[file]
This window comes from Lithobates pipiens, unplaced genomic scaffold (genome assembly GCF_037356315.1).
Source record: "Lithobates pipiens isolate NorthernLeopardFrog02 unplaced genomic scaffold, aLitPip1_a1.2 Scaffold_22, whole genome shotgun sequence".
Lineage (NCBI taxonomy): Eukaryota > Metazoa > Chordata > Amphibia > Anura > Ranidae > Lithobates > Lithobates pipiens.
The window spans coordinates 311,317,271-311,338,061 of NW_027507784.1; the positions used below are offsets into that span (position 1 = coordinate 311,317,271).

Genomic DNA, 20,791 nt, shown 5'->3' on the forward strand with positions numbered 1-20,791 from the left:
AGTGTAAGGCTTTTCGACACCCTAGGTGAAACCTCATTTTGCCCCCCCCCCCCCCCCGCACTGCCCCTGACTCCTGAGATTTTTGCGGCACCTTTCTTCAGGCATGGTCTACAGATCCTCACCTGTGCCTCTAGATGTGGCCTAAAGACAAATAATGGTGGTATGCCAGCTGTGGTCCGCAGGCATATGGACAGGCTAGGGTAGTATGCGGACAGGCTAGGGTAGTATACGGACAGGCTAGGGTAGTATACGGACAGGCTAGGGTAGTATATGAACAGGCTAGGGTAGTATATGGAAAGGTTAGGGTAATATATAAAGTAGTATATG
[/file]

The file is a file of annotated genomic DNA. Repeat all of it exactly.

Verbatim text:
This window comes from Lithobates pipiens, unplaced genomic scaffold (genome assembly GCF_037356315.1).
Source record: "Lithobates pipiens isolate NorthernLeopardFrog02 unplaced genomic scaffold, aLitPip1_a1.2 Scaffold_22, whole genome shotgun sequence".
Lineage (NCBI taxonomy): Eukaryota > Metazoa > Chordata > Amphibia > Anura > Ranidae > Lithobates > Lithobates pipiens.
The window spans coordinates 311,317,271-311,338,061 of NW_027507784.1; the positions used below are offsets into that span (position 1 = coordinate 311,317,271).

Genomic DNA, 20,791 nt, shown 5'->3' on the forward strand with positions numbered 1-20,791 from the left:
AGTGTAAGGCTTTTCGACACCCTAGGTGAAACCTCATTTTGCCCCCCCCCCCCCCCCGCACTGCCCCTGACTCCTGAGATTTTTGCGGCACCTTTCTTCAGGCATGGTCTACAGATCCTCACCTGTGCCTCTAGATGTGGCCTAAAGACAAATAATGGTGGTATGCCAGCTGTGGTCCGCAGGCATATGGACAGGCTAGGGTAGTATGCGGACAGGCTAGGGTAGTATACGGACAGGCTAGGGTAGTATACGGACAGGCTAGGGTAGTATATGAACAGGCTAGGGTAGTATATGGAAAGGTTAGGGTAATATATAAAGTAGTATATG